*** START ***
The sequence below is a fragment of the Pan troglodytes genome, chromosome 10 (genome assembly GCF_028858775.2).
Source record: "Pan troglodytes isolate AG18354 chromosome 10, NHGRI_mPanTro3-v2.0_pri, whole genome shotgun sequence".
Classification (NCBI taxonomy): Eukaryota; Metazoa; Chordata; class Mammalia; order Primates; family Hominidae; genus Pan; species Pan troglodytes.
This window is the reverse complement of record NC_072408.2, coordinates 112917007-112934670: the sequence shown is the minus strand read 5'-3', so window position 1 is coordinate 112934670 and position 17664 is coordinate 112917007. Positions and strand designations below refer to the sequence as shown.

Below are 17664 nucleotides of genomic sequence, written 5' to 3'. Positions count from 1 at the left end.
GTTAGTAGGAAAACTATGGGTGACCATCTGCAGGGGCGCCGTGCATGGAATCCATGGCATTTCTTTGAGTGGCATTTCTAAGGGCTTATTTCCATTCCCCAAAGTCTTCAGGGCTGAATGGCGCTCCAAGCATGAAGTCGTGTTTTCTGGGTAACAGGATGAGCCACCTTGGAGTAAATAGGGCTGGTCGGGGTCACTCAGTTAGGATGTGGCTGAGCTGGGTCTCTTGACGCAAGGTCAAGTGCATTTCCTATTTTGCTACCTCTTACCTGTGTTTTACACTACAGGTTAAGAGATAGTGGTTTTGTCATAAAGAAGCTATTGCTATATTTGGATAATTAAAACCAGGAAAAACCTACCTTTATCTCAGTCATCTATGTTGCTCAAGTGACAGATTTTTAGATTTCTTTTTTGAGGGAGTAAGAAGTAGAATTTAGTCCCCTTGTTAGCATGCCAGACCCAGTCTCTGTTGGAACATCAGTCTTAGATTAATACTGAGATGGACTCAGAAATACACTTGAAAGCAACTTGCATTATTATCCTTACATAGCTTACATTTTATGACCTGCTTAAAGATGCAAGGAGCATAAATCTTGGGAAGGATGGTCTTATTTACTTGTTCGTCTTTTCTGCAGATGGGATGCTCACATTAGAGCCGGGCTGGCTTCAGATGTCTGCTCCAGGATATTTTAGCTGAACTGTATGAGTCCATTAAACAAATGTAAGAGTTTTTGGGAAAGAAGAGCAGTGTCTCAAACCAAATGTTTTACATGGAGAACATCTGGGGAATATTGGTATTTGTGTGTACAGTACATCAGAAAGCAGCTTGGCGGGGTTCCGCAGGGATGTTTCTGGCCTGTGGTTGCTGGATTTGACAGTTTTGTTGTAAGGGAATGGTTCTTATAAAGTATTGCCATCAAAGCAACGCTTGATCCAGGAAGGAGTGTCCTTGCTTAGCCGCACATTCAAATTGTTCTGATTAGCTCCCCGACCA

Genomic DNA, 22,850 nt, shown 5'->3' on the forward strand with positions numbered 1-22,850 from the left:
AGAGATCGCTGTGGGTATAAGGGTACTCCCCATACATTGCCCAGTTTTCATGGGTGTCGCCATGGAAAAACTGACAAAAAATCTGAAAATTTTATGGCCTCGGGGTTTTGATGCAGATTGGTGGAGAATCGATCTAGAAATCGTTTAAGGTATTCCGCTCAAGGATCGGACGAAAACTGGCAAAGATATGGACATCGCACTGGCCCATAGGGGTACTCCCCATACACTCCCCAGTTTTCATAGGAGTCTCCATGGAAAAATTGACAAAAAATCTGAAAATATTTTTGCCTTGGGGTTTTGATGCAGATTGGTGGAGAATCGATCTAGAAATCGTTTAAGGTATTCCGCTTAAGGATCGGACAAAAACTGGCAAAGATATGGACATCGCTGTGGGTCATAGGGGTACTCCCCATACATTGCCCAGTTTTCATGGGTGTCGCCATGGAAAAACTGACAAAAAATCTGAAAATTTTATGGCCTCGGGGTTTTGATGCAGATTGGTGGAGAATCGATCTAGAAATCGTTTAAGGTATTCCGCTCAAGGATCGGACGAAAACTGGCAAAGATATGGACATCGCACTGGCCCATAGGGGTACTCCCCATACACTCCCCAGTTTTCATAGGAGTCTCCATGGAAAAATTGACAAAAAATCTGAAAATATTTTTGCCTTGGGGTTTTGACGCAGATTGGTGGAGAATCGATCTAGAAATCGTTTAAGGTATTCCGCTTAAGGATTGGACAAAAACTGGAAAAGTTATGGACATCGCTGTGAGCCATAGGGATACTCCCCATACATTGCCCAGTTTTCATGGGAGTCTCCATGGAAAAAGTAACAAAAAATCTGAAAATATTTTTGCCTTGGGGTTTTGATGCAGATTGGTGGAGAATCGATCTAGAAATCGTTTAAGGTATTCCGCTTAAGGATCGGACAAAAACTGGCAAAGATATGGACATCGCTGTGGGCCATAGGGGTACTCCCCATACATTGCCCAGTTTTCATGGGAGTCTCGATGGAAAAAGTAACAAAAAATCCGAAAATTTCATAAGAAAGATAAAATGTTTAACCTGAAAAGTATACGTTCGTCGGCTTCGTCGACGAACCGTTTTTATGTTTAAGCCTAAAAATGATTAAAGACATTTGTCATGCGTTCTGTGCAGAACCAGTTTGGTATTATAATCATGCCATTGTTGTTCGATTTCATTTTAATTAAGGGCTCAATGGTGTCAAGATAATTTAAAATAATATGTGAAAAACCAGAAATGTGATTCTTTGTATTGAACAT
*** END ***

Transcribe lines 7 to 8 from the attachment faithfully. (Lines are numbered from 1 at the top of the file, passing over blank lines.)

Genomic DNA, 22,850 nt, shown 5'->3' on the forward strand with positions numbered 1-22,850 from the left:
AGAGATCGCTGTGGGTATAAGGGTACTCCCCATACATTGCCCAGTTTTCATGGGTGTCGCCATGGAAAAACTGACAAAAAATCTGAAAATTTTATGGCCTCGGGGTTTTGATGCAGATTGGTGGAGAATCGATCTAGAAATCGTTTAAGGTATTCCGCTCAAGGATCGGACGAAAACTGGCAAAGATATGGACATCGCACTGGCCCATAGGGGTACTCCCCATACACTCCCCAGTTTTCATAGGAGTCTCCATGGAAAAATTGACAAAAAATCTGAAAATATTTTTGCCTTGGGGTTTTGATGCAGATTGGTGGAGAATCGATCTAGAAATCGTTTAAGGTATTCCGCTTAAGGATCGGACAAAAACTGGCAAAGATATGGACATCGCTGTGGGTCATAGGGGTACTCCCCATACATTGCCCAGTTTTCATGGGTGTCGCCATGGAAAAACTGACAAAAAATCTGAAAATTTTATGGCCTCGGGGTTTTGATGCAGATTGGTGGAGAATCGATCTAGAAATCGTTTAAGGTATTCCGCTCAAGGATCGGACGAAAACTGGCAAAGATATGGACATCGCACTGGCCCATAGGGGTACTCCCCATACACTCCCCAGTTTTCATAGGAGTCTCCATGGAAAAATTGACAAAAAATCTGAAAATATTTTTGCCTTGGGGTTTTGACGCAGATTGGTGGAGAATCGATCTAGAAATCGTTTAAGGTATTCCGCTTAAGGATTGGACAAAAACTGGAAAAGTTATGGACATCGCTGTGAGCCATAGGGATACTCCCCATACATTGCCCAGTTTTCATGGGAGTCTCCATGGAAAAAGTAACAAAAAATCTGAAAATATTTTTGCCTTGGGGTTTTGATGCAGATTGGTGGAGAATCGATCTAGAAATCGTTTAAGGTATTCCGCTTAAGGATCGGACAAAAACTGGCAAAGATATGGACATCGCTGTGGGCCATAGGGGTACTCCCCATACATTGCCCAGTTTTCATGGGAGTCTCGATGGAAAAAGTAACAAAAAATCCGAAAATTTCATAAGAAAGATAAAATGTTTAACCTGAAAAGTATACGTTCGTCGGCTTCGTCGACGAACCGTTTTTATGTTTAAGCCTAAAAATGATTAAAGACATTTGTCATGCGTTCTGTGCAGAACCAGTTTGGTATTATAATCATGCCATTGTTGTTCGATTTCATTTTAATTAAGGGCTCAATGGTGTCAAGATAATTTAAAATAATATGTGAAAAACCAGAAATGTGATTCTTTGTATTGAACAT